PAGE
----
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USP identifies drugs with potential against SARS-CoV-2

Publicado em 02 setembro 2021

Using a technique known as drug repositioning, researchers at the Institute of Biomedical Sciences at the University of São Paulo (ICB-USP) have found seven possible drugs to inhibit the replication of the new coronavirus. The products are already approved by the Food and Drug Administration (FDA, regulatory agency of the United States), which would facilitate the advancement to clinical trials if their effectiveness is proven in vitro, in tests performed with cell lines.

The results of the research – supported by FAPESP through three projects – were published in the Journal of Biomolecular Structure and Dynamics.

The investigation focused on the SARS-CoV-2 enzyme 3CLpro, considered essential for virus replication. Using machine learning techniques, the scientists tested more than 11,000 molecules and selected those that showed greater affinity with the target molecule, as well as greater stability within the active site – the region of the protein where the chemical reaction takes place.

“These computational predictions we made elect seven molecules that could be promising for testing in cells. If they work in vitro, we can see them being tested on humans. The advantage of testing medicines that already exist on the market is that the effects of toxicity and side effects are already widely known”, emphasizes Cristiane Guzzo, coordinator of the study.

“Therefore, after validation in trials in vitro, it would be possible to carry out clinical trials in patients with covid-19.”

The finding may also be important in establishing the criteria and properties that the drug must have to inhibit the 3CLpro enzyme. “We saw that the best compounds are those that interact favorably with five specific amino acid residues of the enzyme. Therefore, these residues can be used to discover other inhibitors”, explains postdoctoral fellow Anacleto Silva de Souza, first author of the article.

Enzyme Actuation

Coronavirus 3CLpro is a protease responsible for breaking a chain of viral proteins (polyprotein) into its functional subunits, thus allowing RNA replication and assembly of new viral particles that will infect other cells. The hypothesis is that, by inhibiting 3CLpro, it cannot perform its function and the virus stops replicating and proliferating, reducing the viral load and the severity of the disease.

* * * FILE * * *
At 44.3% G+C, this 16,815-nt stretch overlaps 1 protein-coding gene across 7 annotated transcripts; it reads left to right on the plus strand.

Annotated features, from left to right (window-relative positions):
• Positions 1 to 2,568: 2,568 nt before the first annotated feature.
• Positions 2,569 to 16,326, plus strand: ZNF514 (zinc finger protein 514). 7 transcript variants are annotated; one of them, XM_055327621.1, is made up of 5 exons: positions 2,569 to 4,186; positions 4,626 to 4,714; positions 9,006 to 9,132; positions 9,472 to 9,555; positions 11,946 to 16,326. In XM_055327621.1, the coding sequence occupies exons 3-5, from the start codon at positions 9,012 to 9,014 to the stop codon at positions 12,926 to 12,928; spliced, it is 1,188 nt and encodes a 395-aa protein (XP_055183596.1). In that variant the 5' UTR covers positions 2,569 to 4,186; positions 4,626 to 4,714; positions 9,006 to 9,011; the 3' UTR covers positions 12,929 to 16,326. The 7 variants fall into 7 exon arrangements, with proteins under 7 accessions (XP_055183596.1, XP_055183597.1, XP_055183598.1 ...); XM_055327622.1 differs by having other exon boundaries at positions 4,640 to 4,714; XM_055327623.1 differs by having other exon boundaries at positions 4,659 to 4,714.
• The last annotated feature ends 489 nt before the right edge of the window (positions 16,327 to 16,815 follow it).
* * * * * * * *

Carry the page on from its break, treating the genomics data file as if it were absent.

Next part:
This is a different target from other studies, many of them focused on protein spike, which lies on the surface of the virus and is responsible for interacting with the host cell. “We chose 3CLpro because there was already a considerable amount of information about it, due to more than 15 years of research with SARS-CoV’s 3CLpro [coronavírus que causou a epidemia de síndrome respiratória aguda grave entre 2002 e 2003]”, says Guzzo.

Methodology

To simulate the interaction of drugs with the protease, the researchers developed three mathematical models, using artificial neural networks and two regression models. These quantitative models, known as QSAR, were based on information from the literature on molecules that were already known to have inhibitory properties against the 3CLpro enzyme.

With the QSAR models, an affinity prediction of 11,000 molecules was made using the Drugbank database, a repository that combines detailed chemical and pharmacological data on approximately 4,300 drugs. Based on the computational results, 2,500 molecules were discarded for having low affinity with the enzyme. Of the 8,500 compounds that followed, 14 molecules with different pharmacological properties (drugs for the treatment of migraine, respiratory diseases, antimicrobial action and natural products) were selected for computational simulation between these drugs and the enzyme.

“To inhibit the enzyme, it is not enough just predicted high affinity, it is necessary for the molecule to be able to remain bound to the target. Otherwise, the enzyme’s function is reactivated. So we simulated how these 14 molecules would behave within the active site of 3CLpro. We carry out a docking [acoplamento entre moléculas] followed by molecular dynamics to check whether the compound is stable within the enzyme, and that leaves seven candidates,” the researchers explain.

Scientists now intend to confirm these predictions in biochemical experiments, through cloning of 3CLpro. If the discovery is validated, the expectation is to establish partnerships with other ICB laboratories to test the drugs in vitro.